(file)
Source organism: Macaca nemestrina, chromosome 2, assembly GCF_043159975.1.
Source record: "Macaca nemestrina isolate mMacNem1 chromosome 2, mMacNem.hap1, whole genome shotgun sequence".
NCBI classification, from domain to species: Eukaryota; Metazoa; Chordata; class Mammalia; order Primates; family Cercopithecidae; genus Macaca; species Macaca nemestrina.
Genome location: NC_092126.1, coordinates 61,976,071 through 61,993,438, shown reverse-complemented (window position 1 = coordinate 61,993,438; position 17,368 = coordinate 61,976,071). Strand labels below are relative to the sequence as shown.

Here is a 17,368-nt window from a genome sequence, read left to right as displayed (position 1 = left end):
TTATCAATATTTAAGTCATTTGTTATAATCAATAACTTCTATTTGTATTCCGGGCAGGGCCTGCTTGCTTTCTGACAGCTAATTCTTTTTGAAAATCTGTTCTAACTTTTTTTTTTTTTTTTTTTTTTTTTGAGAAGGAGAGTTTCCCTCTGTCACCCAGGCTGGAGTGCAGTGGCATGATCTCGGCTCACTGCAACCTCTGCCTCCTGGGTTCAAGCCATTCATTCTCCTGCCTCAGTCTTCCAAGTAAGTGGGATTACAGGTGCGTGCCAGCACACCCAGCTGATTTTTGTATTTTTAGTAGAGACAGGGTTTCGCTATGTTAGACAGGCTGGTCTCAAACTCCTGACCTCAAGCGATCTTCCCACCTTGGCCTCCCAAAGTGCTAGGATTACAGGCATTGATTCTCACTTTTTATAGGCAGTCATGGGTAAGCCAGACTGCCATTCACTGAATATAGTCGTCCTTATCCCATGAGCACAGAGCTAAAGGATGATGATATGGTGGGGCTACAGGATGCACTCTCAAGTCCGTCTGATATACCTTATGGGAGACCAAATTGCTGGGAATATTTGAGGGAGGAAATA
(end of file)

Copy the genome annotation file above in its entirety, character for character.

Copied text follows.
Source organism: Macaca nemestrina, chromosome 2, assembly GCF_043159975.1.
Source record: "Macaca nemestrina isolate mMacNem1 chromosome 2, mMacNem.hap1, whole genome shotgun sequence".
NCBI classification, from domain to species: Eukaryota; Metazoa; Chordata; class Mammalia; order Primates; family Cercopithecidae; genus Macaca; species Macaca nemestrina.
Genome location: NC_092126.1, coordinates 61,976,071 through 61,993,438, shown reverse-complemented (window position 1 = coordinate 61,993,438; position 17,368 = coordinate 61,976,071). Strand labels below are relative to the sequence as shown.

Here is a 17,368-nt window from a genome sequence, read left to right as displayed (position 1 = left end):
TTATCAATATTTAAGTCATTTGTTATAATCAATAACTTCTATTTGTATTCCGGGCAGGGCCTGCTTGCTTTCTGACAGCTAATTCTTTTTGAAAATCTGTTCTAACTTTTTTTTTTTTTTTTTTTTTTTTTGAGAAGGAGAGTTTCCCTCTGTCACCCAGGCTGGAGTGCAGTGGCATGATCTCGGCTCACTGCAACCTCTGCCTCCTGGGTTCAAGCCATTCATTCTCCTGCCTCAGTCTTCCAAGTAAGTGGGATTACAGGTGCGTGCCAGCACACCCAGCTGATTTTTGTATTTTTAGTAGAGACAGGGTTTCGCTATGTTAGACAGGCTGGTCTCAAACTCCTGACCTCAAGCGATCTTCCCACCTTGGCCTCCCAAAGTGCTAGGATTACAGGCATTGATTCTCACTTTTTATAGGCAGTCATGGGTAAGCCAGACTGCCATTCACTGAATATAGTCGTCCTTATCCCATGAGCACAGAGCTAAAGGATGATGATATGGTGGGGCTACAGGATGCACTCTCAAGTCCGTCTGATATACCTTATGGGAGACCAAATTGCTGGGAATATTTGAGGGAGGAAATA